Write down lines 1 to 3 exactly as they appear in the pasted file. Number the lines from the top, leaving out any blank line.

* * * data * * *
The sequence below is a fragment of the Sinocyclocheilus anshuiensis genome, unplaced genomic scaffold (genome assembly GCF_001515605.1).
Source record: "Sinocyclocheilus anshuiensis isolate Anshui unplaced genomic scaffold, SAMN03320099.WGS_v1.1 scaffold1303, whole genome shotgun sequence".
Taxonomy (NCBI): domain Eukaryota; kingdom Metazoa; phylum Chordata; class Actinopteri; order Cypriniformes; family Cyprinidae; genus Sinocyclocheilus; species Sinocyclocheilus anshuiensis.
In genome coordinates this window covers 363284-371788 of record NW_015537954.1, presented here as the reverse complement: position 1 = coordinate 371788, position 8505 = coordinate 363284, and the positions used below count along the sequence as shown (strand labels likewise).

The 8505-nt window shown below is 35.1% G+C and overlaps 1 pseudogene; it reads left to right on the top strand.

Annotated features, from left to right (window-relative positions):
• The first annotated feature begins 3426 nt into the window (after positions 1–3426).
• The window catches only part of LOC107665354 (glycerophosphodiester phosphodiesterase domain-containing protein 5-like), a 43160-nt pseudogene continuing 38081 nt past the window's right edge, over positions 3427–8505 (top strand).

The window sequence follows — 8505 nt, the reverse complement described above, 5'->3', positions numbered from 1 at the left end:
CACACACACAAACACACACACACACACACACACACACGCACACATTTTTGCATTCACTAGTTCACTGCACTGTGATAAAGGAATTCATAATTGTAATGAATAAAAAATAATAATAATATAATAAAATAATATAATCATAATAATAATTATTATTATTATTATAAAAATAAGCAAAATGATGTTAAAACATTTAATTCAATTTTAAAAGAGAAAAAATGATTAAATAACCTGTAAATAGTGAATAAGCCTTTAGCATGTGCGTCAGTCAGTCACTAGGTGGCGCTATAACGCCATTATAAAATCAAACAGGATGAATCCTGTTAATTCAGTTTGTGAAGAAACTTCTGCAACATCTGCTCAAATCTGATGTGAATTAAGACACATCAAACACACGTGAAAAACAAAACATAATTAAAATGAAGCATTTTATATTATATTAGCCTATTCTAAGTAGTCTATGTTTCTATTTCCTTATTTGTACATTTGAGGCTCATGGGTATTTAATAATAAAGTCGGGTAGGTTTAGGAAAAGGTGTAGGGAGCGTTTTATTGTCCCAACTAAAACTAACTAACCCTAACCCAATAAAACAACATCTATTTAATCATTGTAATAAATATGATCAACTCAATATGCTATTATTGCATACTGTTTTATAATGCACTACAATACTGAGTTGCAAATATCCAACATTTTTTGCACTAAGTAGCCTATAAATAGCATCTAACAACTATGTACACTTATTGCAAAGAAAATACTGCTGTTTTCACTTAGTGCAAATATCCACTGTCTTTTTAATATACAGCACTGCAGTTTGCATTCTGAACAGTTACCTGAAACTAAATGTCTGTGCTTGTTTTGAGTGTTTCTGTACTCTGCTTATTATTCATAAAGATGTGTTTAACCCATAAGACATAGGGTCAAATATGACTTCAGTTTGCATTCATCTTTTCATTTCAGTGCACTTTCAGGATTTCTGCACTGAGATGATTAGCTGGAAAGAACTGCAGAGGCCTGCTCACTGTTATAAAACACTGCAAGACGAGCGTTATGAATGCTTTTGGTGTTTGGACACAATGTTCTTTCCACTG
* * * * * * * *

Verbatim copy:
The sequence below is a fragment of the Sinocyclocheilus anshuiensis genome, unplaced genomic scaffold (genome assembly GCF_001515605.1).
Source record: "Sinocyclocheilus anshuiensis isolate Anshui unplaced genomic scaffold, SAMN03320099.WGS_v1.1 scaffold1303, whole genome shotgun sequence".
Taxonomy (NCBI): domain Eukaryota; kingdom Metazoa; phylum Chordata; class Actinopteri; order Cypriniformes; family Cyprinidae; genus Sinocyclocheilus; species Sinocyclocheilus anshuiensis.